Overall, participants were found to locate themselves mainly in the (upper) face and the (upper) torso. However, striking differences in self-localization were found when testing in different VR setups. Upon further investigation, these differences were found to be foremost due to inaccuracies in body part localization. When taking these inaccuracies into account, differences between setups—and also with self-localization outside of VR—largely disappear. Another striking finding was that providing participants—in between pointing phases—with information about their bodies in the form of a real-time animated self-avatar, did not make them more accurate at locating their own body parts. While manipulating their viewpoint to chest-height of their self-avatar did shift the afterwards indicated locations of their own body parts upwards, towards where they were seen on the avatar.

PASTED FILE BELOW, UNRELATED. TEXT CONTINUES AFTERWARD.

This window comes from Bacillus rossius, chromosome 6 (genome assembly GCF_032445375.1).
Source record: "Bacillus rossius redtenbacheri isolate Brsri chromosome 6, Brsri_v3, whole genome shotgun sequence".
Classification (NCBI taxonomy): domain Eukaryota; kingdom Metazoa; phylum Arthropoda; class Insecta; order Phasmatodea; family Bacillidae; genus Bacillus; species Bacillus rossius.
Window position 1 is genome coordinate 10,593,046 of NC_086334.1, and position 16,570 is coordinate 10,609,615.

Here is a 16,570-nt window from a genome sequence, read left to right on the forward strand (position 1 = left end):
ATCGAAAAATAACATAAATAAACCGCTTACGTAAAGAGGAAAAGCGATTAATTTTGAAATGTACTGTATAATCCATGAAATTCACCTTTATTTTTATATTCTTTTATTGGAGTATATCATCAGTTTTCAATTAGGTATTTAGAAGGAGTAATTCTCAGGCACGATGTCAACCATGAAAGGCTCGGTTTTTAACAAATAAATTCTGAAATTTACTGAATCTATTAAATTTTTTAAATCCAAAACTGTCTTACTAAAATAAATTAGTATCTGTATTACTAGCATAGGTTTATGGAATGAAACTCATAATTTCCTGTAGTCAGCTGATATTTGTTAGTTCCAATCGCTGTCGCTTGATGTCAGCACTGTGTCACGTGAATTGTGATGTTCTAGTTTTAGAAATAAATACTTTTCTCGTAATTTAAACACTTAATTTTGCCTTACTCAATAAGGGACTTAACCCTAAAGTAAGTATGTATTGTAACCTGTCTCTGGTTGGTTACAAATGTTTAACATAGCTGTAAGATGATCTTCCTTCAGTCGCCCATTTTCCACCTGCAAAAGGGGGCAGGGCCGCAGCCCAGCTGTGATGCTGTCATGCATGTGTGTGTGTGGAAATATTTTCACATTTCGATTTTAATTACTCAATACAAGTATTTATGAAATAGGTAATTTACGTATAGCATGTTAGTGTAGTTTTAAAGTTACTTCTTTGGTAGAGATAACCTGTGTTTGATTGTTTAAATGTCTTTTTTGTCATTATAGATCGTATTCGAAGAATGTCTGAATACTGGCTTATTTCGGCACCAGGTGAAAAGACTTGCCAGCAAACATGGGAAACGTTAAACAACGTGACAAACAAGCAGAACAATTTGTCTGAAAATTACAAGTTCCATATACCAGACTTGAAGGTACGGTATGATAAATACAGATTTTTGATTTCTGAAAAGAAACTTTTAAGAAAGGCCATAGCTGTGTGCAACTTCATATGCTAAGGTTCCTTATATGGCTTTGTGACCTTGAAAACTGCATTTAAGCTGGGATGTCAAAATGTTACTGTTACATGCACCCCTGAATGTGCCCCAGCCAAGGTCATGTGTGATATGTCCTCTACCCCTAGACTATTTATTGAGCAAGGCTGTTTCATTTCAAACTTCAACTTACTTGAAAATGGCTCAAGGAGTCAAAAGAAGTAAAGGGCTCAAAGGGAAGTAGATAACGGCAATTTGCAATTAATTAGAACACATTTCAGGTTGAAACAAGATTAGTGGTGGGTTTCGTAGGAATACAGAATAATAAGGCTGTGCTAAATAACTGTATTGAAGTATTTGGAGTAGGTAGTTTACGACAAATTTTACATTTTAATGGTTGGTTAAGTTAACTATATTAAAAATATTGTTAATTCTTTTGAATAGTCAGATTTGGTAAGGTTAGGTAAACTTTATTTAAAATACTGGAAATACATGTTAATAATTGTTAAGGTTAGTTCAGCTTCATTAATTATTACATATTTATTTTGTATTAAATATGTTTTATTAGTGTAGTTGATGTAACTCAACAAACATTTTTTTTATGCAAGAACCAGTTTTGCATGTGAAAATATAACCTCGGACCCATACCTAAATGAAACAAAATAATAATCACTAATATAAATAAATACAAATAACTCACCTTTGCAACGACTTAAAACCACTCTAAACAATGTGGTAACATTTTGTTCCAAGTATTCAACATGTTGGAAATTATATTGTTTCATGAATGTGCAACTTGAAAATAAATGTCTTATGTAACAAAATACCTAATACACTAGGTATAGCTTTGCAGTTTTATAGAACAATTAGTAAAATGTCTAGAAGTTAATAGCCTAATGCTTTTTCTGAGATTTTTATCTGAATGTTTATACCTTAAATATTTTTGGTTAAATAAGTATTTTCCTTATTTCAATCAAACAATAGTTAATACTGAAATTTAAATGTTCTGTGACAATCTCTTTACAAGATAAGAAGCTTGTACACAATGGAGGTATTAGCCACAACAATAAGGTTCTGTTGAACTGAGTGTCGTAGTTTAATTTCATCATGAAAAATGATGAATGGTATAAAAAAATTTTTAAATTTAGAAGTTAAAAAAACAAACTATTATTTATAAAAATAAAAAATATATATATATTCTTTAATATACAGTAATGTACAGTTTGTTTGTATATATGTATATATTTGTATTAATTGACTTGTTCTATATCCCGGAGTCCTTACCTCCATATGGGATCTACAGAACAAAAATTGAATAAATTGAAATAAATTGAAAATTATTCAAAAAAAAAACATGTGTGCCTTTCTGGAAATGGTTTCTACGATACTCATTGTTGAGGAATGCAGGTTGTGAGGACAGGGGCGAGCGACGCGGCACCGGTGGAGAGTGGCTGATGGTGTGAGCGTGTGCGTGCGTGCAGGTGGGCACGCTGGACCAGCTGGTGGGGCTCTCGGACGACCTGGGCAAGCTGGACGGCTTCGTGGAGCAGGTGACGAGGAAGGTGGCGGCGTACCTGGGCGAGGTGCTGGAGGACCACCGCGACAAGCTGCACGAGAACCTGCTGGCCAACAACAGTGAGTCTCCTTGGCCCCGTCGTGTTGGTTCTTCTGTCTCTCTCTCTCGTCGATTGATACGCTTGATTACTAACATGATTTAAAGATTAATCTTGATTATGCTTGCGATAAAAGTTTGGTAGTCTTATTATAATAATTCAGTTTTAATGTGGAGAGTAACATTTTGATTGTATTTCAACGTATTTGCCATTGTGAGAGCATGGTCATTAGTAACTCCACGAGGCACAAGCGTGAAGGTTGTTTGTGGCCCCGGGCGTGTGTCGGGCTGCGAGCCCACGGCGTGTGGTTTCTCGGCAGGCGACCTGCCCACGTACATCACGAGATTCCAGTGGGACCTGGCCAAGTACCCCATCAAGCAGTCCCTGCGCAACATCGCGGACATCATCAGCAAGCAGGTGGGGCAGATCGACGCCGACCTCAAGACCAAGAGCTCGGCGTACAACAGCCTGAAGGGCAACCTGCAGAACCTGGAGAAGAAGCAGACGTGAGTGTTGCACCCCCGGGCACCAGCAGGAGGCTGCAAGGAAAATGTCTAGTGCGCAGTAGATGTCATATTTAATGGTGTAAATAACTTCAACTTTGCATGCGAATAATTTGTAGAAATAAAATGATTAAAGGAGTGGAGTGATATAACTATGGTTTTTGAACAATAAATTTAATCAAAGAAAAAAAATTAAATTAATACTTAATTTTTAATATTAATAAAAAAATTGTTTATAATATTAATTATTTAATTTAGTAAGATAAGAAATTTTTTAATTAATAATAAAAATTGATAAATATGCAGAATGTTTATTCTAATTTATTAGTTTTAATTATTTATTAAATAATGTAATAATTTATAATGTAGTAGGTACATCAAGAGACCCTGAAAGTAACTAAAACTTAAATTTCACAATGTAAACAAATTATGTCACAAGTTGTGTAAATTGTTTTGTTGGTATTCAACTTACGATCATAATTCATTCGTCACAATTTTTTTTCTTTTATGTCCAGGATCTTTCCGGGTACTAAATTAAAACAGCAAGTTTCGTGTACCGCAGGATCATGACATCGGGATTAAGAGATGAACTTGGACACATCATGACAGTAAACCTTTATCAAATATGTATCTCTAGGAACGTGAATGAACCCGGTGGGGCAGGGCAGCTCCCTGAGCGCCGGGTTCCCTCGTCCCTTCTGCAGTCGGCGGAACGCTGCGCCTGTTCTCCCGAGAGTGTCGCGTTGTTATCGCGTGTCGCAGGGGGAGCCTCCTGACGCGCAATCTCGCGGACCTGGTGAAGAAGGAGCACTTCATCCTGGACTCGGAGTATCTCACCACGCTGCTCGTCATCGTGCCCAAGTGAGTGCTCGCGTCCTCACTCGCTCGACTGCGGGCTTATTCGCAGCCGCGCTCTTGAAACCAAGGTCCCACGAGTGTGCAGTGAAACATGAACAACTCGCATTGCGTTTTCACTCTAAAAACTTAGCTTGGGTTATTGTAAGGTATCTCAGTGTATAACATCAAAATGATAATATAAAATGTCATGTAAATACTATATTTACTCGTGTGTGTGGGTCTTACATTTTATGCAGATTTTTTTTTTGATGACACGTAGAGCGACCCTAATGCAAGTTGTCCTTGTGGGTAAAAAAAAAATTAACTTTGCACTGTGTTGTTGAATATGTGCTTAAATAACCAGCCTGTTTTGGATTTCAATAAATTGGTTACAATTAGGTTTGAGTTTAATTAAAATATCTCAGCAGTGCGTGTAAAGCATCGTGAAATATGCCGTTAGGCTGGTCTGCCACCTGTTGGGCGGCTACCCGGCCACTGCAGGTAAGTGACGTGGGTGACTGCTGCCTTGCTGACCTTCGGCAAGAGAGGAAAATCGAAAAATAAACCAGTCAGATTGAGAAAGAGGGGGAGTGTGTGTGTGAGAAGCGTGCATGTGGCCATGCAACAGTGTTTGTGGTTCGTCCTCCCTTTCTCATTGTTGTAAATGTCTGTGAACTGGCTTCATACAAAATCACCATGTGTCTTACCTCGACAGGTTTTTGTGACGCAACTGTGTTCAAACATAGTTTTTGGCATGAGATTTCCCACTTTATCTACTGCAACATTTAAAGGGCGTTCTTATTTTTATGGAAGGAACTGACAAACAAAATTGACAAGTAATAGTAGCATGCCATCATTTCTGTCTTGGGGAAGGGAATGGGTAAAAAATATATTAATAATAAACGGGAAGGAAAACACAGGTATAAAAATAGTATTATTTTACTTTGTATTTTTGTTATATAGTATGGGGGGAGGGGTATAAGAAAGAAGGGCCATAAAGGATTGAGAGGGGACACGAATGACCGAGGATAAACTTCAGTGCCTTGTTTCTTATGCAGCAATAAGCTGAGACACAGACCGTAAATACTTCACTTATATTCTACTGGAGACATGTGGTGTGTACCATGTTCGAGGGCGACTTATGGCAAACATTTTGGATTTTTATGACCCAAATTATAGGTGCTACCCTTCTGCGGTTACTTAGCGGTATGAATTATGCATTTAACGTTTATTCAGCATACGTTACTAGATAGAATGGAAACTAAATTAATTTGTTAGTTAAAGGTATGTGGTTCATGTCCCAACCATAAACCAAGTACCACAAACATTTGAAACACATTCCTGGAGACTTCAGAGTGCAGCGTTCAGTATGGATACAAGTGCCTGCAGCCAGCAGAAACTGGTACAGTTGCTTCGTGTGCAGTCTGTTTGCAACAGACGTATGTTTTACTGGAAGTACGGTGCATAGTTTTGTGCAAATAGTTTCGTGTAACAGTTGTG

Potential explanations for the various new findings, also from tasks outside of VR, are discussed. Taken together, this volume suggests a differential involvement of multi-sensory information processing in experienced self-location within the body and the ability to locate body parts. Self-localization seems to be less flexible, possibly because it is strongly grounded in the 'bodily senses', while body part localization appears more adaptable to the manipulation of sensory stimuli, at least in the visual modality.
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